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Kennett Shows Aussie Polls Way Off Mark

Victoria's Premier Jeff Kennett, stood before his people yesterday a broken man, but unbowed. In lessons for New Zealand politicians, the opinion polls were way off the mark. John Howard reports.

Too proud, too vain, Kennett could still not understand why the people no longer loved him. But without a tear or a quivering lip, a tired-looking Mr Kennett faced up to his ultimate humiliation and announced his retreat from power through "the pariahs" of the press.

After telling a party room meeting that he was stepping down as leader of the Victorian Liberal Party, Mr Kennett visited Victorian Governor, Sir James Gobbo, at 4pm yesterday to resign.

Premier-in-waiting Steve Bracks and his Labour Party team will be sworn in by Sir James at 11.30am today.

Mr Kennett had been convinced he would be returned to government after the September 18 general election. Opinion polls showed an 85 percent expectation that he would govern Victoria for another four years.

But disquiet had been gathering in the bush. Regional and rural Victorians were tired of an imperious leader who held court in a distant city that had become a monument to his corporate style of government.

The bush-led backlash finally tipped the Liberal-National coalition out of office and ended Mr Kennett's at times turbulent, at times inspired premiership.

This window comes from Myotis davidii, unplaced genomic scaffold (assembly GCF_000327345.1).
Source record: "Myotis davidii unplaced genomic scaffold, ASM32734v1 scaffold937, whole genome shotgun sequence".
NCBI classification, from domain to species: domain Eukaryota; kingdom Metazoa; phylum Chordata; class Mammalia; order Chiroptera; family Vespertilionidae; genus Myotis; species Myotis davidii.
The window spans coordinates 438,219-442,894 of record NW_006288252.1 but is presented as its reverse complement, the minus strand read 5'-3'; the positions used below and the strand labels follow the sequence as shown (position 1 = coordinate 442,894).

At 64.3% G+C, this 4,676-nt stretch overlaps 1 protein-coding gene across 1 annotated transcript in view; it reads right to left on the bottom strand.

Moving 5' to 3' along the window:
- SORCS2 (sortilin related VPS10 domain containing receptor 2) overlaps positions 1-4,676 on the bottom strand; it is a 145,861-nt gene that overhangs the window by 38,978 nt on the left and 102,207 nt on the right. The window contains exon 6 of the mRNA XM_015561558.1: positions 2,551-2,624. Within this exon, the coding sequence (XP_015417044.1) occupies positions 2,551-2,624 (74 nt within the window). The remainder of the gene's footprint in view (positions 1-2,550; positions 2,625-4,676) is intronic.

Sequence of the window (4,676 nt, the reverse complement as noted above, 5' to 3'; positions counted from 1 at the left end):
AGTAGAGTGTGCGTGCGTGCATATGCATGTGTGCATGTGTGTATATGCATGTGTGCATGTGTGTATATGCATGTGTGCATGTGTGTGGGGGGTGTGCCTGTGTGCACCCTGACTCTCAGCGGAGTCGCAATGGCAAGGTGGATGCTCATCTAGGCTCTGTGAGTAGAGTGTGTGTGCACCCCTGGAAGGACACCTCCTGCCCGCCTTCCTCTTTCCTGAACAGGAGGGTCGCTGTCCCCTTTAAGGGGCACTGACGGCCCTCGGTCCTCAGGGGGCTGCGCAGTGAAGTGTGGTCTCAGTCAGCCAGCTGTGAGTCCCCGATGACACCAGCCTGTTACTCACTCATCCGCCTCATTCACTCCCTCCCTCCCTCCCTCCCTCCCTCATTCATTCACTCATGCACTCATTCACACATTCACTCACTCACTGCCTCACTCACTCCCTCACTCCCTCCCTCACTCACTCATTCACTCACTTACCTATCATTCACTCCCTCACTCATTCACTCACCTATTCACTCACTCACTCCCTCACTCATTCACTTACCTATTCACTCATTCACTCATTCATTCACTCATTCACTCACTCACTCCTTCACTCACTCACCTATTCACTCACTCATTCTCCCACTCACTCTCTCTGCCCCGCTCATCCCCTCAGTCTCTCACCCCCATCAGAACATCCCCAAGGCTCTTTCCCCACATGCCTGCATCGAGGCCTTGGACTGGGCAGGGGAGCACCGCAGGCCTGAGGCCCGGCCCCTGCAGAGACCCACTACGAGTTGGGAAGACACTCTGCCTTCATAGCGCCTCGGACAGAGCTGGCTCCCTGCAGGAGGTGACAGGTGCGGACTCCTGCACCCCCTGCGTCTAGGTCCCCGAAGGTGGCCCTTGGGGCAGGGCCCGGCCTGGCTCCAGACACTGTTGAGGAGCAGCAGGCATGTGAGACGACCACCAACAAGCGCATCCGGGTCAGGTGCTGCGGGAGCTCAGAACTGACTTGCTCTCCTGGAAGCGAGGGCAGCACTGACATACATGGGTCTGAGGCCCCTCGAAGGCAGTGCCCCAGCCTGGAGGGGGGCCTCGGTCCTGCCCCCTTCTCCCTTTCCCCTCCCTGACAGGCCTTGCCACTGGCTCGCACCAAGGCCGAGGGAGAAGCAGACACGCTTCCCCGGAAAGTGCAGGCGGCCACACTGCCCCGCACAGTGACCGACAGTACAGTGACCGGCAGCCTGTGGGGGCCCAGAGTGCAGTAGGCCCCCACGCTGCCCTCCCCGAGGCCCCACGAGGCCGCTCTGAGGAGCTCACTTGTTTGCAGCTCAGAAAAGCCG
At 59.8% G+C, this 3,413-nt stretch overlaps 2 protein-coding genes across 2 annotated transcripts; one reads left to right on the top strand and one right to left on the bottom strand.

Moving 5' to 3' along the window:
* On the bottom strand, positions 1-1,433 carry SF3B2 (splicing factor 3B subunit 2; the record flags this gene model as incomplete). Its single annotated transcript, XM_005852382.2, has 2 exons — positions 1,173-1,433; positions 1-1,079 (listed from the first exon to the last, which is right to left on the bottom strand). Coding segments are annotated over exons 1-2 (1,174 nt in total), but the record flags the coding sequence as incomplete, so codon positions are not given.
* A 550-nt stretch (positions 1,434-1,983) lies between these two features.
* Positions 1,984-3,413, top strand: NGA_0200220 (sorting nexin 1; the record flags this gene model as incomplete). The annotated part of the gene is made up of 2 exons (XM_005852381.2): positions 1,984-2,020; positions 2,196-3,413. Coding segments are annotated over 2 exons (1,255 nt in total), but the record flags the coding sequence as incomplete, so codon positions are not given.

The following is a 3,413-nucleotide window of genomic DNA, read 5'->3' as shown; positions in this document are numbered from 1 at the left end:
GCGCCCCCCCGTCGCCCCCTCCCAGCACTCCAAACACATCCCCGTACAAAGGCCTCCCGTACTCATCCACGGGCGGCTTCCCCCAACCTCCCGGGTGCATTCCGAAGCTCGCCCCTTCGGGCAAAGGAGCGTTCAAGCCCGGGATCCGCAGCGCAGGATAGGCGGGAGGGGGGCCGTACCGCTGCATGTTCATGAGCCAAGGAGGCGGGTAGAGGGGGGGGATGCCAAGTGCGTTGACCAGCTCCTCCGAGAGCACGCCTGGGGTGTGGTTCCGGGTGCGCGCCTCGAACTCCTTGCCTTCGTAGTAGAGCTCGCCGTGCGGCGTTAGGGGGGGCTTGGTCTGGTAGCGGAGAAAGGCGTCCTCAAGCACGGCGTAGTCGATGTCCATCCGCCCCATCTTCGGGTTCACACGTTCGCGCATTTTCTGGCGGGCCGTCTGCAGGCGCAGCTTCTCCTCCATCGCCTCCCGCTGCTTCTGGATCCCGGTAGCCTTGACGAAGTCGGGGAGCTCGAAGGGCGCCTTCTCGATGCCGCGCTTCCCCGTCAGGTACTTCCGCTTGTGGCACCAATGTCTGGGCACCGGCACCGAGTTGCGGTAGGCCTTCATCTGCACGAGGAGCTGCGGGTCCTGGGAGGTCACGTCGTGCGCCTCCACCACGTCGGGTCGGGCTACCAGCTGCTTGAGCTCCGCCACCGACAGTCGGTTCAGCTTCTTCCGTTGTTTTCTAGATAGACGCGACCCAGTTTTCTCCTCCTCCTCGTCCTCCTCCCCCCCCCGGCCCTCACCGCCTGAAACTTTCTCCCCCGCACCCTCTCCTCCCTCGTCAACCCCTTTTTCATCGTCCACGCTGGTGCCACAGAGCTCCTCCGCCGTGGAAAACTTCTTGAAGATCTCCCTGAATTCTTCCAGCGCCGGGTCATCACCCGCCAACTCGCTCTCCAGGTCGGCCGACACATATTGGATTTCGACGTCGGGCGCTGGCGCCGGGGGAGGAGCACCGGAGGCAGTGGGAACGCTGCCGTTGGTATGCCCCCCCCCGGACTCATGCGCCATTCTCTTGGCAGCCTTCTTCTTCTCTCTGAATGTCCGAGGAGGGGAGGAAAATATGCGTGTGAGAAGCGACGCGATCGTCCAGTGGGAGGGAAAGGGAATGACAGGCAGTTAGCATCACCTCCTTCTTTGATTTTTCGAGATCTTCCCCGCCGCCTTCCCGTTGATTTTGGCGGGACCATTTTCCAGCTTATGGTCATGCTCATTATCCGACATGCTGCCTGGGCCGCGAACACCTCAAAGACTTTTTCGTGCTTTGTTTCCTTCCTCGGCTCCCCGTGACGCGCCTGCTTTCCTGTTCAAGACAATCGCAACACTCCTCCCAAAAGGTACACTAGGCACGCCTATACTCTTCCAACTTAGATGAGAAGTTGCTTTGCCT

Labour finally won Government on Monday when three rural independent MP's who hold the balance of power in the Lower House voted against Mr Kennett's autocratic style.



In another blow to the Liberals, National Party Leader Pat McNamara said the Victorian coalition, formed in 1991, was being reconsidered.

"It's obviously something we are reviewing as we go through the normal administrative processes." he said. A decision might be made by the party at a meeting of its MP's and party officials as early as Friday.

Prime Minister, John Howard, told the Coalition party room in Canberra that politicians should never take the electorate for granted.

"People want you to remain appropriately ordinary and humble. They want leadership but they don't want you to grow too big for your boots," he said, adding that he was not criticising Mr Kennett's demeanor.


ends

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